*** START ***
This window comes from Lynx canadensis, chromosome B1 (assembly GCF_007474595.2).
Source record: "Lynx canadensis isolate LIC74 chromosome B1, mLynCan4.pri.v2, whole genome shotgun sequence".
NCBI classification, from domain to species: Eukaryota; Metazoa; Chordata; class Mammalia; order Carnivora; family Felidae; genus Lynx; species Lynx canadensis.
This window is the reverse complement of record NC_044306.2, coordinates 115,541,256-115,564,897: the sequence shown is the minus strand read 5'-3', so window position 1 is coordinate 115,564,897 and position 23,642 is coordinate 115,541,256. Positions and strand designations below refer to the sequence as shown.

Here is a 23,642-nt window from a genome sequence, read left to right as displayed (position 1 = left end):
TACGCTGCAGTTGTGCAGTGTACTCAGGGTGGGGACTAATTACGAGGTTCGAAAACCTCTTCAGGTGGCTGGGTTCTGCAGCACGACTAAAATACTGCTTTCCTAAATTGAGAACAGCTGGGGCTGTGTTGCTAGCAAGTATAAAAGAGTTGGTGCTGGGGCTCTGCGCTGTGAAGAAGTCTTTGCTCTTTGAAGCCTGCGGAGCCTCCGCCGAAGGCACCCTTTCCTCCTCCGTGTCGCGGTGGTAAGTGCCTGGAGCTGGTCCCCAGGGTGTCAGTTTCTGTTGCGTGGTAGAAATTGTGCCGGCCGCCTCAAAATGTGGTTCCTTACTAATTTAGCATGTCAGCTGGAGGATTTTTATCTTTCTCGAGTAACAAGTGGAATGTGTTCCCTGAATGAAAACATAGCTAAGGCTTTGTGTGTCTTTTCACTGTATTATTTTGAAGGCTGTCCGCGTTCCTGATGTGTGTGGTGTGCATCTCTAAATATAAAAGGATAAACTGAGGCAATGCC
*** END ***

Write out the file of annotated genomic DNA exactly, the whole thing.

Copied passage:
This window comes from Lynx canadensis, chromosome B1 (assembly GCF_007474595.2).
Source record: "Lynx canadensis isolate LIC74 chromosome B1, mLynCan4.pri.v2, whole genome shotgun sequence".
NCBI classification, from domain to species: Eukaryota; Metazoa; Chordata; class Mammalia; order Carnivora; family Felidae; genus Lynx; species Lynx canadensis.
This window is the reverse complement of record NC_044306.2, coordinates 115,541,256-115,564,897: the sequence shown is the minus strand read 5'-3', so window position 1 is coordinate 115,564,897 and position 23,642 is coordinate 115,541,256. Positions and strand designations below refer to the sequence as shown.

Here is a 23,642-nt window from a genome sequence, read left to right as displayed (position 1 = left end):
TACGCTGCAGTTGTGCAGTGTACTCAGGGTGGGGACTAATTACGAGGTTCGAAAACCTCTTCAGGTGGCTGGGTTCTGCAGCACGACTAAAATACTGCTTTCCTAAATTGAGAACAGCTGGGGCTGTGTTGCTAGCAAGTATAAAAGAGTTGGTGCTGGGGCTCTGCGCTGTGAAGAAGTCTTTGCTCTTTGAAGCCTGCGGAGCCTCCGCCGAAGGCACCCTTTCCTCCTCCGTGTCGCGGTGGTAAGTGCCTGGAGCTGGTCCCCAGGGTGTCAGTTTCTGTTGCGTGGTAGAAATTGTGCCGGCCGCCTCAAAATGTGGTTCCTTACTAATTTAGCATGTCAGCTGGAGGATTTTTATCTTTCTCGAGTAACAAGTGGAATGTGTTCCCTGAATGAAAACATAGCTAAGGCTTTGTGTGTCTTTTCACTGTATTATTTTGAAGGCTGTCCGCGTTCCTGATGTGTGTGGTGTGCATCTCTAAATATAAAAGGATAAACTGAGGCAATGCC